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Preparing For Winter

I make my potpourri using the rose petals and flower heads that I cut off while deadheading all summer.

Potpourri (Peter Miller, Flickr).

As the weather gets colder, we can gather some leaves that are lingering and spray paint them gold for Thanksgiving arrangements.

Often there are still odds and ends in the flowerbeds that can be used in a vase, now or later—interesting twigs, berries, rose hips and seed heads, dried celosia, and hydrangeas.

This is also when I make my potpourri using the rose petals and flower heads that I cut off while deadheading all summer. They are quite dry now, as they have been stored in baskets to allow for air circulation as they dry.

I mix the plant material with the contents of fragrance sachets that I purchase, and then I add additional essential oils such as lavender. When it is well mixed, I store it in jars and tins so the fragrance permeates the petals.

Later in the winter, I will pour the fragrant potpourri into bowls to place in closets and various rooms of the house so that the fragrance permeates the house and improves the stuffy heated air.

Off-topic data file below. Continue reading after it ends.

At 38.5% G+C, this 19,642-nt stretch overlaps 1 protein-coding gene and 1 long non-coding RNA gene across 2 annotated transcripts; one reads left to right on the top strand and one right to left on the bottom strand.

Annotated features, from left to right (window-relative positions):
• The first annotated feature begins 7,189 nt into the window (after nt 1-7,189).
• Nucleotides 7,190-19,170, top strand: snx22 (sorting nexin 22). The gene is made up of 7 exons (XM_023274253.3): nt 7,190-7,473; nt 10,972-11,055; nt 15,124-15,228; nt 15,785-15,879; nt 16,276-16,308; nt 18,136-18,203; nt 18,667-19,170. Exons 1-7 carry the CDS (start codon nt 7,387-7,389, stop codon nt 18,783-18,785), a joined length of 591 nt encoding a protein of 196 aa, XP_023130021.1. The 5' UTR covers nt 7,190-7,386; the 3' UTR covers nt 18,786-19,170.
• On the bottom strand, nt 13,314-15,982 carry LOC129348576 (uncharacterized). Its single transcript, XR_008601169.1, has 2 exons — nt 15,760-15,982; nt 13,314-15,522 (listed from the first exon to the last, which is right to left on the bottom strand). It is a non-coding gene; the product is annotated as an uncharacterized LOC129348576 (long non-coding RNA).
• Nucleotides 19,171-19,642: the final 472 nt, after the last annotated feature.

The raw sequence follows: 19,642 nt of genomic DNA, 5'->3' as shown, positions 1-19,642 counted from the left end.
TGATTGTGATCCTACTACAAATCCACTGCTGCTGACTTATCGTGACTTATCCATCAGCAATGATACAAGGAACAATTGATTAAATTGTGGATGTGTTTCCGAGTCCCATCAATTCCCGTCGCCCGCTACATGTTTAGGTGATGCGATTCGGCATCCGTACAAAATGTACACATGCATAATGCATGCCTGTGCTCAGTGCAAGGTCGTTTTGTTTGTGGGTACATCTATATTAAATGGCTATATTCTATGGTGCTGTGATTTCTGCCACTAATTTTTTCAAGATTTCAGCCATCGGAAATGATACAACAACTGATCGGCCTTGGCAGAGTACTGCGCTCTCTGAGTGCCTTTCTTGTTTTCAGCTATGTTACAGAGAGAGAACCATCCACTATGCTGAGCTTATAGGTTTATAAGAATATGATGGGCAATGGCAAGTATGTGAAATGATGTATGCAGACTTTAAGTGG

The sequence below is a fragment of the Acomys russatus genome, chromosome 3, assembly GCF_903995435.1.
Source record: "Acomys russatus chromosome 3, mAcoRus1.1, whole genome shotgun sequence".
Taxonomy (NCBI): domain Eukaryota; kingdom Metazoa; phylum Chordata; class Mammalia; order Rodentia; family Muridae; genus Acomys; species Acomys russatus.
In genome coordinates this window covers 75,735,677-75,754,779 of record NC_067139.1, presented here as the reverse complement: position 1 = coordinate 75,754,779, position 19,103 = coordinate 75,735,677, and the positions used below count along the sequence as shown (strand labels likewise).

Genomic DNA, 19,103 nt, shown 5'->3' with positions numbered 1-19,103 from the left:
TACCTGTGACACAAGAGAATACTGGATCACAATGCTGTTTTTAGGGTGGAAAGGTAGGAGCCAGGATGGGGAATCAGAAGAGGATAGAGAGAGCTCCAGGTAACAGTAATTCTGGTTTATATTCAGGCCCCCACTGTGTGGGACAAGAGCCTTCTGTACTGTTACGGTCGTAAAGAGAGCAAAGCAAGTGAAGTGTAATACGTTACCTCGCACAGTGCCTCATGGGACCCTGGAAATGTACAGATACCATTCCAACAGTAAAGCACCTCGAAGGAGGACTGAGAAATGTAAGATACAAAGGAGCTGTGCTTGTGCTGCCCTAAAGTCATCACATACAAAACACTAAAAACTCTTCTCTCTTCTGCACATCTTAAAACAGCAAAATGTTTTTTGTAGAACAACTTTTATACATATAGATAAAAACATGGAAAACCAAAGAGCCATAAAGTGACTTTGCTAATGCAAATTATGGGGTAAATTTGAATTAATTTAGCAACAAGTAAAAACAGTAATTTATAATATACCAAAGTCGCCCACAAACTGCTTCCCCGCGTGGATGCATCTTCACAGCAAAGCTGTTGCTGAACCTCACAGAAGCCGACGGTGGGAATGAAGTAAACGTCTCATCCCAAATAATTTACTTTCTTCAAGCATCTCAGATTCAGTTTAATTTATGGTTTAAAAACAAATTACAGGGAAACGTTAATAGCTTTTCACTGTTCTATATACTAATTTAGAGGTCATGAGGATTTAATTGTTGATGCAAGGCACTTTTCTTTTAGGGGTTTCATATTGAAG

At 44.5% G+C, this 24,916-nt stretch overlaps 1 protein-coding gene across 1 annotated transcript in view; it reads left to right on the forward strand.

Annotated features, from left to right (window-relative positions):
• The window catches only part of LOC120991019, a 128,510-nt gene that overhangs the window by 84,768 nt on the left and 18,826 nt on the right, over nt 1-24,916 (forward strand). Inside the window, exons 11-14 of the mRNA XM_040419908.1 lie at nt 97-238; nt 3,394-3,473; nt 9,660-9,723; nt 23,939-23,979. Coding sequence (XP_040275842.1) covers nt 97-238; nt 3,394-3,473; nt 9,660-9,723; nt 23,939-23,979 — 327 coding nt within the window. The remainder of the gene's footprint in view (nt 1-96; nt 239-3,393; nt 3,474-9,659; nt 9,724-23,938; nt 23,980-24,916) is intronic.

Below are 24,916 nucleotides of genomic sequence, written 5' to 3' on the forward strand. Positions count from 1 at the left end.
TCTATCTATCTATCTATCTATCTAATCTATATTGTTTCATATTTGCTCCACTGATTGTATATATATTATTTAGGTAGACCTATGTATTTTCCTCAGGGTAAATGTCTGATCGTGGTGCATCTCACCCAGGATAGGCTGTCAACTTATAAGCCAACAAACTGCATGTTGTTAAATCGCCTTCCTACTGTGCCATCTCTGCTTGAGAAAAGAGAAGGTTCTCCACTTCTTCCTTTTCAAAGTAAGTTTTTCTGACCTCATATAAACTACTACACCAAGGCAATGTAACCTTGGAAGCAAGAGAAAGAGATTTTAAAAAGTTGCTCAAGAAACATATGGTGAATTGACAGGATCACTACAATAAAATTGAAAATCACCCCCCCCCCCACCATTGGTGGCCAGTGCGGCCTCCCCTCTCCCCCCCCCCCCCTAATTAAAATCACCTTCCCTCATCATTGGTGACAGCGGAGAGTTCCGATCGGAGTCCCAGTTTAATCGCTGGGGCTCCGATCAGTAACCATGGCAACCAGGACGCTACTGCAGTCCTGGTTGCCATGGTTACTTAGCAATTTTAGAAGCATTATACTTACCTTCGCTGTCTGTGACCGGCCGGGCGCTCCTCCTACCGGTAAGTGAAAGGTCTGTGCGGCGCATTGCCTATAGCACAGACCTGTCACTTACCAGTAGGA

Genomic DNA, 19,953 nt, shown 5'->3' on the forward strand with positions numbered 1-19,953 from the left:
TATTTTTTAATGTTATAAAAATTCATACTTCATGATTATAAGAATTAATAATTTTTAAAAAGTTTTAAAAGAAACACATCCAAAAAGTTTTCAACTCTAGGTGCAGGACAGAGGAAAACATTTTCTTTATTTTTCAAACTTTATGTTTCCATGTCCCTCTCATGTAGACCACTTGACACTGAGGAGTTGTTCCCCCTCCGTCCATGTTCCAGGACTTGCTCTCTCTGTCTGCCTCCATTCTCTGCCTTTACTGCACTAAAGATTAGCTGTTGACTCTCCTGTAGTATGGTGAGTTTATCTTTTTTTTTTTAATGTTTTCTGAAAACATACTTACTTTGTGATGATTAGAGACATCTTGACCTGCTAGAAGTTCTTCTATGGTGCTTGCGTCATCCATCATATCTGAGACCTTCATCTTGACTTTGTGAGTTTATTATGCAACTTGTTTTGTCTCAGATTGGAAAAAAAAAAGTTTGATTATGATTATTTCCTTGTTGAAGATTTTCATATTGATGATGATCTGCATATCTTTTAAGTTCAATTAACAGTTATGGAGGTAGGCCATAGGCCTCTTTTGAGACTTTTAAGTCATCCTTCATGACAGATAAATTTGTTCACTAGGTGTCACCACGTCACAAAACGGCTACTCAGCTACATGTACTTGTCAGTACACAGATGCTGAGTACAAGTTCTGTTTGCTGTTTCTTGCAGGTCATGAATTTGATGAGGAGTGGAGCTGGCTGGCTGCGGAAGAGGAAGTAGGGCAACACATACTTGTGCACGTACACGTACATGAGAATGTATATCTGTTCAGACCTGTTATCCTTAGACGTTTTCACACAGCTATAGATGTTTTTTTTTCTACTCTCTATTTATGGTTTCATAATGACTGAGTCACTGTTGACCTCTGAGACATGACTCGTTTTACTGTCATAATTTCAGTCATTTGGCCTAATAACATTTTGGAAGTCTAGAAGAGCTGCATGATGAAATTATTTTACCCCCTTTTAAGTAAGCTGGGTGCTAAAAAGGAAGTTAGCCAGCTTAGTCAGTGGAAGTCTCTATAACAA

While I am pottering about, I listen to some flower music: “The Waltz of the Flowers” from Tchaikovsky’s Nutcracker, “Daisies” by Rachmaninoff, “A Spotless Rose” by Herbert Howells, and “The Flower Song” from Carmen. All this helps my gardener’s soul prepare for winter.

Moya Andrews

, originally from Queensland, Australia, served as Vice Chancellor for Academic Affairs and Dean of the Faculties at Indiana University until 2004. In the same year, Moya began hosting Focus on Flowers for WFIU. In addition, Moya does interviews for Profiles, is a member of the Bloomington Hospital Board, and authored Perennials Short and Tall from Indiana University Press.

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